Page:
The predicate in traditional grammar is the second part of a clause or sentence, the first being the subject. A predicate completes an idea about the subject, such as what it does or what it is like.
- She dances. - verb-only predicate
- Ben reads the book. - verb + direct object predicate
- Ben's mother, Felicity, gave me a present. - verb + indirect object + direct object predicate
- She listened to the radio. - verb + prepositional object predicate
- They elected him president. - verb + object + predicative noun predicate
- She met him in the park. - verb + object + adjunct predicate
- She is in the park. - verb + predicative prepositional phrase predicate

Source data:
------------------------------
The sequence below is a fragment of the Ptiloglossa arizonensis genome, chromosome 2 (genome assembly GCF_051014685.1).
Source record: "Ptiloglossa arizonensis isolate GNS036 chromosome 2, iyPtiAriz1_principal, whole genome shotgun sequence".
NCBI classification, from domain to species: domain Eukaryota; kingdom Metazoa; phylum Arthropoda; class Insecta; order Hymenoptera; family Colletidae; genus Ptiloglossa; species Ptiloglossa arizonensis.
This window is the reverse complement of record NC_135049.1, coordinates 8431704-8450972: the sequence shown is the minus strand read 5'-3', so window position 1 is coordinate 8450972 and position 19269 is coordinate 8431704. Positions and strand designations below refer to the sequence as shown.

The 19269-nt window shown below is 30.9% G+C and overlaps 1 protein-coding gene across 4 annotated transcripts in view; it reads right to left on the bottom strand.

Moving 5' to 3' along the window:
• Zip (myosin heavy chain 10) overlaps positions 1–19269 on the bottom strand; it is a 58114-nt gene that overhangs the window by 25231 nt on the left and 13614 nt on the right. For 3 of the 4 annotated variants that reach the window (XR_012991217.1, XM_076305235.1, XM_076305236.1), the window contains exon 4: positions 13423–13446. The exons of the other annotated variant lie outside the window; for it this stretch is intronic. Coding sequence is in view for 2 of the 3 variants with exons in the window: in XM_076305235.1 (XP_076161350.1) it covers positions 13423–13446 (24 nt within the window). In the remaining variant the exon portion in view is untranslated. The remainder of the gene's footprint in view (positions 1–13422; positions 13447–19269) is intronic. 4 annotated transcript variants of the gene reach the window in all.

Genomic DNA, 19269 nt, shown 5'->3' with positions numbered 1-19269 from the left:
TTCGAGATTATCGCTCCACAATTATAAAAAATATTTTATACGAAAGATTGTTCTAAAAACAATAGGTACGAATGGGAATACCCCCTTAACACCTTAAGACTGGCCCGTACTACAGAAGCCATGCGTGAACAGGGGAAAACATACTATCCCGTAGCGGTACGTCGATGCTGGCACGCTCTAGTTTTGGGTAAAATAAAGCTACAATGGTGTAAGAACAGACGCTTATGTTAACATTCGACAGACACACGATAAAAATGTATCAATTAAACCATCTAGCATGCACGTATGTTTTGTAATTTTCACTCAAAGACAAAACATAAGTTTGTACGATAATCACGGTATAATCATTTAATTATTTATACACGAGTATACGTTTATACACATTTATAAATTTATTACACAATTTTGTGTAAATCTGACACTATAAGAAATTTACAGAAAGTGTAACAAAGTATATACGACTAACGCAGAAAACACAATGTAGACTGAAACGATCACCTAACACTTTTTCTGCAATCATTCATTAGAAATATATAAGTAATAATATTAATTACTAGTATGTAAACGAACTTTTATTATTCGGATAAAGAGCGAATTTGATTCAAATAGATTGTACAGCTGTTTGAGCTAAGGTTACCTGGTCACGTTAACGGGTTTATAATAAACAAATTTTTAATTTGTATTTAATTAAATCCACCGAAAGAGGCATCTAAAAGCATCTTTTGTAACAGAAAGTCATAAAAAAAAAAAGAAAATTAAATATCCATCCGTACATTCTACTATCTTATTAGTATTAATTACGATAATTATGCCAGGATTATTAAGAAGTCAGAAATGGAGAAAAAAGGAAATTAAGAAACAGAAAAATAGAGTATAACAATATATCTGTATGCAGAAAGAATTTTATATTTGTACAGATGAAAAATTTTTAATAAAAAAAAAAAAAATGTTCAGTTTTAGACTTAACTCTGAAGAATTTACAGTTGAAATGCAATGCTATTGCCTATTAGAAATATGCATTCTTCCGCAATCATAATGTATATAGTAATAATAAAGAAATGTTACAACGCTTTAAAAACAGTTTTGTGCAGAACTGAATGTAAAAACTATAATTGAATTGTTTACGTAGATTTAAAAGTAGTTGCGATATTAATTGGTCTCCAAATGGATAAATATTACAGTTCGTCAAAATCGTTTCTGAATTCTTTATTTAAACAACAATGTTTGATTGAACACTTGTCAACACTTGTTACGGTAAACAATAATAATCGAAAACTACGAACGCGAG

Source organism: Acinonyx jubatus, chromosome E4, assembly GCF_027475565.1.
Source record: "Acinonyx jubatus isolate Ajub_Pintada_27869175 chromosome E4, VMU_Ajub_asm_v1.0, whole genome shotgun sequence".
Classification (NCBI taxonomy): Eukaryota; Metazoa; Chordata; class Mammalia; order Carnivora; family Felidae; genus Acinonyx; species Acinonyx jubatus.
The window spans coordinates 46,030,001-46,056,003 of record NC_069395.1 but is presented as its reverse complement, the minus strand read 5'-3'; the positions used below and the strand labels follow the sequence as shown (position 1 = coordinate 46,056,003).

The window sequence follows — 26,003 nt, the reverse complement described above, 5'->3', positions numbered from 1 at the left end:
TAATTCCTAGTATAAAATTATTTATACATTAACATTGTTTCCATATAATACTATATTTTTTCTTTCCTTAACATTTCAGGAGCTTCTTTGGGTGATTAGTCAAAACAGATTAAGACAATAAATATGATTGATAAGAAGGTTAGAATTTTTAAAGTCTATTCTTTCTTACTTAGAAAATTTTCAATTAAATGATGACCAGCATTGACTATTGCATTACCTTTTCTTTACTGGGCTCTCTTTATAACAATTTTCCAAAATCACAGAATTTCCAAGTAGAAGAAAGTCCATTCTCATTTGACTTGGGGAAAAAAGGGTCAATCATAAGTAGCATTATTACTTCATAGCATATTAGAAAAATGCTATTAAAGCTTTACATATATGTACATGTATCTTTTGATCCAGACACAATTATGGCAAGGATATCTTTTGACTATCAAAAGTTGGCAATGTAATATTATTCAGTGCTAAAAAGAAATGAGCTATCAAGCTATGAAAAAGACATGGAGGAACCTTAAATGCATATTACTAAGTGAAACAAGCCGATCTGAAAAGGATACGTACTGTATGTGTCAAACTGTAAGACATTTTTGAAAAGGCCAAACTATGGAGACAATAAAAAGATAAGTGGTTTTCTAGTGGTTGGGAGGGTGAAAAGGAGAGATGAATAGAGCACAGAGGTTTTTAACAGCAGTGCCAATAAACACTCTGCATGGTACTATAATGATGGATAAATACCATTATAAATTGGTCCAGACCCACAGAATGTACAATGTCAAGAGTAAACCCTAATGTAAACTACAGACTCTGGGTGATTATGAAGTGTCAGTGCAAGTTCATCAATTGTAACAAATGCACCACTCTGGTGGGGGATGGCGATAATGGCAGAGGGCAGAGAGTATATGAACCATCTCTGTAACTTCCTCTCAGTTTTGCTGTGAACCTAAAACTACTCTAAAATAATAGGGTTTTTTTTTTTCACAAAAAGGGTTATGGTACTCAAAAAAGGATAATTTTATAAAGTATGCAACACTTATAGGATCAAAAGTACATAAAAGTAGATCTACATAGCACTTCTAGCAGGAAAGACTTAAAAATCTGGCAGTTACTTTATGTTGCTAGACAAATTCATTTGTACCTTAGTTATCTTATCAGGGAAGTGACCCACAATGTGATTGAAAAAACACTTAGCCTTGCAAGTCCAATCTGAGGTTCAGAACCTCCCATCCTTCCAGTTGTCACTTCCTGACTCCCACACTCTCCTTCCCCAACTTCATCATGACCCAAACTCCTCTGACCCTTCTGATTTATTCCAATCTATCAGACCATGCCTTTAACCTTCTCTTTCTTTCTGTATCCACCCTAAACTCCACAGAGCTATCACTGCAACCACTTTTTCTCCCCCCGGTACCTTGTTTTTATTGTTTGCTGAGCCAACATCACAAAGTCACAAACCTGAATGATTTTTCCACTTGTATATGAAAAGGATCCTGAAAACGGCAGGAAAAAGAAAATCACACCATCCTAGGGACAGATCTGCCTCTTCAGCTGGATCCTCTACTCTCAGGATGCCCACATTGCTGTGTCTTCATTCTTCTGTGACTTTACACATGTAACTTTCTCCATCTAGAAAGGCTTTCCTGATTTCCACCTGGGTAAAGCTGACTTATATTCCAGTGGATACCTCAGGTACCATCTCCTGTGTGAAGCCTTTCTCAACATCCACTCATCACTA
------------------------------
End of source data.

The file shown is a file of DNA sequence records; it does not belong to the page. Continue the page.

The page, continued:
The predicate provides information about the subject.
The subject NP is shown in green, and the predicate VP in blue.
There is a quite different theory of sentence structure, called dependency structure grammar. This puts the finite verb (= conjugated verb) as the root of all sentence structure. It rejects the binary NP-VP division.
References[change | change source]
- A good introduction is: Crystal, David 1995. The Cambridge encyclopedia of the English language. Cambridge University Press, p220. IBSN 0-521-40179-8
- Allerton D. 1979. Essentials of grammatical theory. London: Routledge & Kegan Paul.
- Huddleston, R. 1988. English grammar: an outline. Cambridge, UK: Cambridge University Press.